Original CS was made by Jess Cliffe and Minh Le as a mod for the original Half-Life, before it was bought by Valve and they started working for Valve.the original CS is still hella popular today. if valve decided to delay that a year or two, who would have given a shit today.
You say Valve codes... noobish?! Who the hell are you to say that? And you think all the games Valve made are 'noob'? :|Summer of 07!! Good thing I just got WoW to pass the time. And good thing Vista finally came out as well. Sure Vista has had delays but...it's an OS. An OS does a bagillion things. C'mon Valve, stop coding noobish and code like a pro and move it! I was all excited for Episode Two cause of xmas...but pffffffffffffffffffffff. We got dumped on.
Yep, many late nights will be spent beyond the dark portal for me.Allright, more time for WoW:BC then.
It will add to the Half-Life universe, give you headache, and beat the crap out of Prey. :rolling:I'm interested to see if Portal will be anything more than just a clever gimmick. Although I don't doubt that the art for the levels will be polished, is there going to be a story or reason behind the game?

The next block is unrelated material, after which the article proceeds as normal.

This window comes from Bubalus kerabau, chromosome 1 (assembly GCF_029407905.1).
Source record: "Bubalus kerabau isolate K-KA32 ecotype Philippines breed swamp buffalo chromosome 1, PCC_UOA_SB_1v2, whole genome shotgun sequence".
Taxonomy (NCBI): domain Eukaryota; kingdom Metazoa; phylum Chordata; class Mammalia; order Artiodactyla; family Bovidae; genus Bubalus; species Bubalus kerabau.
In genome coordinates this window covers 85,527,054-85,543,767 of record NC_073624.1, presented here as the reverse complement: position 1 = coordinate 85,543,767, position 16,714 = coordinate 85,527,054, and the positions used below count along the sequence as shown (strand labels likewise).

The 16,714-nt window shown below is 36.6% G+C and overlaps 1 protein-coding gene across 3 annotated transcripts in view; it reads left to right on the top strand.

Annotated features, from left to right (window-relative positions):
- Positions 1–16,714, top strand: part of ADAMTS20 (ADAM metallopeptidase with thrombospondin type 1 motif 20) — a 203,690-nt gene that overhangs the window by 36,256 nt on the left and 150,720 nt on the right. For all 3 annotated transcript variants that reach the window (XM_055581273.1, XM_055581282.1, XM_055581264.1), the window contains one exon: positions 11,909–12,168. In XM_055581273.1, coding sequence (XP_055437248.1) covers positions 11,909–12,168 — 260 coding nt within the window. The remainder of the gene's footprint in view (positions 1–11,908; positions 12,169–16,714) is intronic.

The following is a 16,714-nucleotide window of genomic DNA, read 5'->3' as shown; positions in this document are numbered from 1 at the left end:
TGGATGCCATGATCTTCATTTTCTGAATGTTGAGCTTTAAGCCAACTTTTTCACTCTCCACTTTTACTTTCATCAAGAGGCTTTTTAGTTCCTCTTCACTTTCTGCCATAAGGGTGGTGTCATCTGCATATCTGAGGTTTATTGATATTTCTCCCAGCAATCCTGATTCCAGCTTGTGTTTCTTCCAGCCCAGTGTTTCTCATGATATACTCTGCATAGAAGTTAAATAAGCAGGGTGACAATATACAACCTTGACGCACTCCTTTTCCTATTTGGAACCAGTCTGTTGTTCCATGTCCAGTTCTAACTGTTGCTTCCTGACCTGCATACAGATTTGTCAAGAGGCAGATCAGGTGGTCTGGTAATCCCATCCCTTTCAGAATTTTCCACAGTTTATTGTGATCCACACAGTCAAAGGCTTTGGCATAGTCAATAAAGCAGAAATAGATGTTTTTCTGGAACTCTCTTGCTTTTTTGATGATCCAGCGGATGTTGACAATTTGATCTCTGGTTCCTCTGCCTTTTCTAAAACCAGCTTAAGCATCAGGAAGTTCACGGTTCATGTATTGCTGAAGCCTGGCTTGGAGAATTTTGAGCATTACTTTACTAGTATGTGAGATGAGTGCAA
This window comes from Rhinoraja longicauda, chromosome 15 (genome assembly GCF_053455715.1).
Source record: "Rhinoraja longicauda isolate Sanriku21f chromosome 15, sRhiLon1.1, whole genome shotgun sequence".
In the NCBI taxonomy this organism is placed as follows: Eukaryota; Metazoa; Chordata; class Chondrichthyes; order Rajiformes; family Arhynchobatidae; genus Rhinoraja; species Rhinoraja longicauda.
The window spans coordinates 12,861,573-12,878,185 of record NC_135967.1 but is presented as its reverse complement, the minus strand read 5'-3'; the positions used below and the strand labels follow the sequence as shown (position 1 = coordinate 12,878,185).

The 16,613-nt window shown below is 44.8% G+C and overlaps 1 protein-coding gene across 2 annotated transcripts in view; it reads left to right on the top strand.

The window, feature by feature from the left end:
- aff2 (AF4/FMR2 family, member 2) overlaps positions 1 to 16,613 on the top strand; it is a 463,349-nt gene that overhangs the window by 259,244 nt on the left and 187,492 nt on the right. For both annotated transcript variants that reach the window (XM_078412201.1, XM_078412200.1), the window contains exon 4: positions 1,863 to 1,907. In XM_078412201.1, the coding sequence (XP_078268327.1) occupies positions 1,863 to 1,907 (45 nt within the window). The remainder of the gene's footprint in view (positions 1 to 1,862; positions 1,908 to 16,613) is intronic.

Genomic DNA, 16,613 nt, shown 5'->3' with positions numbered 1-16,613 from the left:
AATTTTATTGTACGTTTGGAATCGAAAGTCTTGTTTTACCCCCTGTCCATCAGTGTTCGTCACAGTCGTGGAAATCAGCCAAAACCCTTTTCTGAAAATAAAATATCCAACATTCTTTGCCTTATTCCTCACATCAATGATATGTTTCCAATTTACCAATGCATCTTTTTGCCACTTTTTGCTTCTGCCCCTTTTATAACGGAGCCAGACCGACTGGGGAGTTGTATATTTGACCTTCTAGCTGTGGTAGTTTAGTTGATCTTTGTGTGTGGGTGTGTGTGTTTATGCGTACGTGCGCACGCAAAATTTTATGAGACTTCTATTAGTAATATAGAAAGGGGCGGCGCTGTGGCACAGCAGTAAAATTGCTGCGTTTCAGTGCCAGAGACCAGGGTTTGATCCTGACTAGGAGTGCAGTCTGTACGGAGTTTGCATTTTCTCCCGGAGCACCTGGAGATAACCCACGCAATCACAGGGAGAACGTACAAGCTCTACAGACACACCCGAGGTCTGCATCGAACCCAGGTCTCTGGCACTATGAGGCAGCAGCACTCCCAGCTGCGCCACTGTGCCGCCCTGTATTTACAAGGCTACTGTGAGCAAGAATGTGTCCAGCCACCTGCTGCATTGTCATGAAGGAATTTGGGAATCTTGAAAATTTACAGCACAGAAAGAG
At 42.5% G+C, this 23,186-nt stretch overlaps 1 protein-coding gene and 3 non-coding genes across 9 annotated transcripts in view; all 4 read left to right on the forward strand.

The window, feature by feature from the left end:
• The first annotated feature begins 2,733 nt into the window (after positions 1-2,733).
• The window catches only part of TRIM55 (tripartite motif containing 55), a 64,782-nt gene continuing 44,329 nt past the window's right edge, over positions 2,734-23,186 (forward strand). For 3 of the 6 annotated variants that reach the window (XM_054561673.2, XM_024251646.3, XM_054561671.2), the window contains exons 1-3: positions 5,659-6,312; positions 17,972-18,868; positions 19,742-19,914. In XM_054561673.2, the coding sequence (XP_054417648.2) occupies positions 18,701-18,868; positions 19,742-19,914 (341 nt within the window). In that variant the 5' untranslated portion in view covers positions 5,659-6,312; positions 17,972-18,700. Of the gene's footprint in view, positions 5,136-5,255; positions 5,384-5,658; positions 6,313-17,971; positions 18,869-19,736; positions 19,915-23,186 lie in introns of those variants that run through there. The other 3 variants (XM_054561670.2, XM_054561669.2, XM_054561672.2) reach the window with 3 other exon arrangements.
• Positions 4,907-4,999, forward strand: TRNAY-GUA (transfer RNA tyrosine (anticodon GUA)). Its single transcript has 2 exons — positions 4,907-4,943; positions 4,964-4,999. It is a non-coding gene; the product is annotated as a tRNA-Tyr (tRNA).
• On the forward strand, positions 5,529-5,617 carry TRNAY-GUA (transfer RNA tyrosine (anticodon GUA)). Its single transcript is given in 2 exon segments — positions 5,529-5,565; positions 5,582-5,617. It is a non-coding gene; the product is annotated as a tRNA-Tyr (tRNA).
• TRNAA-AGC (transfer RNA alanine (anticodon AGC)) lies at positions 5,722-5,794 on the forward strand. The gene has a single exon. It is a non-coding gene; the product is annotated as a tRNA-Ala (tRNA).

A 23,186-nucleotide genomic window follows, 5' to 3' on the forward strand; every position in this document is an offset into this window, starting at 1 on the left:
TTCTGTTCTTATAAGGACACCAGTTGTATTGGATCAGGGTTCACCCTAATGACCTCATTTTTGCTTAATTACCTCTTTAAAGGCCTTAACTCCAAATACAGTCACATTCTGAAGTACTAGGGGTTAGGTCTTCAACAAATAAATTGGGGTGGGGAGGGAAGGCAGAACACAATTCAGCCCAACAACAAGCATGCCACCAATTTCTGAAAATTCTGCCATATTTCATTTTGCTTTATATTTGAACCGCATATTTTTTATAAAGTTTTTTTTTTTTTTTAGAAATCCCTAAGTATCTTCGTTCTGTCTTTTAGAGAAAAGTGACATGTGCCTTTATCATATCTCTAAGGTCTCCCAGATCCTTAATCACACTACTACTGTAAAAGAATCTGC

New dynamic lighting and shadowing system: A new dynamic lighting and shadow mapping system is being developed for Source, replacing the somewhat limp existing system. It will launch with the various other new Source features with Half-Life 2: Episode Two, expected to be released Q1 2007.
- Dynamic shadows in a map always react dynamically to every light source. (unconfirmed)
- Models can self-shadow and cast shadows onto the world and other objects.
- Dynamic shadows are more unified with static shadows and don't cast through models. (unconfirmed)
- Any object can cast multiple dynamic soft shadows.
- The player's flashlight casts shadows from models and world geometry.